A study investigating genetic mechanisms underlying resistance to leishmaniasis
In an article published in Scientific Reports, researchers affiliated with the University of São Paulo (USP) in Brazil describe experiments performed with mice that show how genetic factors can determine whether an individual is susceptible or resistant to leishmaniasis. According to the authors, the results will contribute to a better understanding of leishmaniasis in humans and help to clarify why only some of those individuals infected develop the disease.
Leishmaniasis is caused by protozoan parasites of the genus Leishmania. Depending on the species involved, infection leads to skin ulcerations (cutaneous leishmaniasis) or lesions in internal organs such as the liver and spleen (visceral leishmaniasis). The parasites are transmitted to humans and other mammals by insect bites. There are no available vaccines for the disease, and its treatment is lengthy, expensive and complicated.
"We set out to observe gene regulation in our study model in order to investigate the strategy used by an organism capable of resisting infection and find out how it differs from a susceptible organism in this regard," said Lucile Maria Floeter-Winter principal investigator of the project in the Physiology Laboratory of the University of São Paulo's Bioscience Institute (IB-USP).
The researchers used two mouse strains: BALB/c, which is naturally sensitive to the parasite, and C57BL/6, which is naturally resistant. They infected both strains with Leishmania amazonensis, the species that causes cutaneous leishmaniasis. In the article, they stress that the identification of molecular markers for resistance to the disease can be useful for diagnosis, prognosis and clinical intervention.
Gene expression mapping
Leishmania species have developed the strategy of infecting host macrophages, which are one of the types of immune cells that should be involved in combatting the parasite. Infected macrophages may burst, releasing the multiplying protozoans, which then infect other nearby macrophages. At this point, the infection is considered established. Alternatively, the parasites are killed by the macrophages, and the disease fails to progress.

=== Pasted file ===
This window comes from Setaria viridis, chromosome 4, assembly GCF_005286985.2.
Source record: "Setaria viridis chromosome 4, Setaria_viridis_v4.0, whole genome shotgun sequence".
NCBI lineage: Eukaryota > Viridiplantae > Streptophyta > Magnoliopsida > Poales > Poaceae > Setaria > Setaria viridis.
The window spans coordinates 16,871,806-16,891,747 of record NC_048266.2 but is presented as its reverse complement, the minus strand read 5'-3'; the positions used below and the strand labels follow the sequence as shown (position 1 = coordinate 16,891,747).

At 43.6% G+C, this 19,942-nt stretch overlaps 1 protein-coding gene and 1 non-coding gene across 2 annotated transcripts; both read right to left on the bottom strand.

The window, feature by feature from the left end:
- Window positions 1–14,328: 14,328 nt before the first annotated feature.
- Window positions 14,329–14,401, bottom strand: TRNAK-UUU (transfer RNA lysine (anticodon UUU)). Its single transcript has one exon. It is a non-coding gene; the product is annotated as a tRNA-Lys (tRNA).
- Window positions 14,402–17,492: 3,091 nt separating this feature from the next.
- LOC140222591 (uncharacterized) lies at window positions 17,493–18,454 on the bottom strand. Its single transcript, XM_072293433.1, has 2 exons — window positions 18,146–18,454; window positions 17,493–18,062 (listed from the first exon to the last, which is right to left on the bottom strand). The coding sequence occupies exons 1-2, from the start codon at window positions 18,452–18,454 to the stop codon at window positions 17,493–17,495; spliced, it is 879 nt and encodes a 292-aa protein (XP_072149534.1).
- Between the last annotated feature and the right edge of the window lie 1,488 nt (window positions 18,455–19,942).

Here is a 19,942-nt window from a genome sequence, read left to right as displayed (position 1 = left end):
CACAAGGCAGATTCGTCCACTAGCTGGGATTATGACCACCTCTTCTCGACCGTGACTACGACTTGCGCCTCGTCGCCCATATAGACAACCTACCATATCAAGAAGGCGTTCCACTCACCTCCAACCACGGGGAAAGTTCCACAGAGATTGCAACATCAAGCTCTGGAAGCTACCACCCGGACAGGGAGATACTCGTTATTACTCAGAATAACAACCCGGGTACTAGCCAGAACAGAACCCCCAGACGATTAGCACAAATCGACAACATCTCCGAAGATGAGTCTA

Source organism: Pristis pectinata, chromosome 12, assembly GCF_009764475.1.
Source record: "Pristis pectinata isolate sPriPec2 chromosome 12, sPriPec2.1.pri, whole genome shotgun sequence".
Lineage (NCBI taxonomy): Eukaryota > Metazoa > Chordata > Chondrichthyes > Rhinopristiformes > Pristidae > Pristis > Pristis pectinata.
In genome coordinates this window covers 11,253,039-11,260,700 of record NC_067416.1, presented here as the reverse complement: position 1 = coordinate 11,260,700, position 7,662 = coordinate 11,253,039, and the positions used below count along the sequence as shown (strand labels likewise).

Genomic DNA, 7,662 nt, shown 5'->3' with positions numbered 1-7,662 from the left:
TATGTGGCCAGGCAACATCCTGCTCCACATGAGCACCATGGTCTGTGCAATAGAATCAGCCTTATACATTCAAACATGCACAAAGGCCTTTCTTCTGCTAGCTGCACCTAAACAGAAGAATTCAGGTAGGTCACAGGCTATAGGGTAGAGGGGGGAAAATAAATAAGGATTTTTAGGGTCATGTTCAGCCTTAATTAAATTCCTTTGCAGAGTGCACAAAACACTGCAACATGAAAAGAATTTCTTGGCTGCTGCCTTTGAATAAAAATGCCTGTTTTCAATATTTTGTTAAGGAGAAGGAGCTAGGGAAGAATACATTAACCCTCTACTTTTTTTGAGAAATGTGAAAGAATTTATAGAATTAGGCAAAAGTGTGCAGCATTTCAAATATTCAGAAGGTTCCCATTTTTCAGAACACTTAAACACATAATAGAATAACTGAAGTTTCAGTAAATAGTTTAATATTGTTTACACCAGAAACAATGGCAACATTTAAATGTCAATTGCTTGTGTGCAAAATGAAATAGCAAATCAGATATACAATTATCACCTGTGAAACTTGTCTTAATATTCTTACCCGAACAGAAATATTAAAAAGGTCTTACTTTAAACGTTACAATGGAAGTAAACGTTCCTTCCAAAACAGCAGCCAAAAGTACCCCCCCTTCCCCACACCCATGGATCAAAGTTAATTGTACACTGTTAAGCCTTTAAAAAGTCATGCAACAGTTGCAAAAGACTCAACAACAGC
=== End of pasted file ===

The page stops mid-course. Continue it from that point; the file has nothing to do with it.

To create an experimental model of infection by the parasite, the researchers took cells from the bone marrow of the mice, differentiated these cells into macrophages, and infected them. After four hours, the RNA of the infected macrophages was extracted and sequenced. Gene expression mapping based on the analysis of the transcriptomes of both murine strains showed which genes were expressed during the first four hours of infection in each group.
"We focused on the start of the infection, when the response mechanisms are being triggered," said Juliana Ide Aoki, a researcher at IB-USP and lead author of the article, supported by a postdoctoral scholarship)from FAPESP.
"When the organism is infected, it alerts the macrophages to produce a group of molecules that are responsible for responding to the infection. Our analysis of the transcriptome showed which segments of the genome understood this signal and effected a response to combat the parasite," Floeter-Winter said.
A total of 12,641 genes were expressed by macrophages cultured in the laboratory, but only 22 genes were found to be expressed in response to the parasite in the susceptible murine strain (BALB/c), compared with 497 in the resistant strain (C57BL/6).
"This is the key finding from our study. The susceptible organism activated only a few genes and was unable to stop the infection. The resistant organism activated a large number of genes, inducing the production of molecules to control the infection, and succeeded in doing so," Floeter-Winter said
"Our results show that the development of the disease depends on the genetics of the host and not just of the parasite. This may explain why the infection progresses in some patients whereas others are resistant."
According to Floeter-Winter, the mice received the same treatment and food, ruling out the influence of environmental factors on the results. Future research may be aimed at determining why the resistant strain (C57BL/6) activates more genes to combat the infection.
The identification of molecules present in an infected organism that is capable of controlling the infection will help scientists to suggest markers for the evaluation and determination of the prognosis of human patients. "For example, it would be possible to see which molecules an infected patient expresses and to predict whether the infection will last a relatively long time, whether it will be severe, and whether the patient is producing molecules that combat it," she said.
Furthermore, the study's scientific contribution can be extrapolated to other aspects of the disease. "A better understanding of how Leishmania establishes infection extends our knowledge of response mechanisms, which can be used in treating other infectious diseases and can help other researchers conduct studies with different models," Floeter-Winter said.
The recently published study is part of a suite of research projects led by Floeter-Winter in pursuit of deeper insights into the interactions between these parasites and their hosts, such as a project in which potential targets for the treatment of leishmaniasis were identified.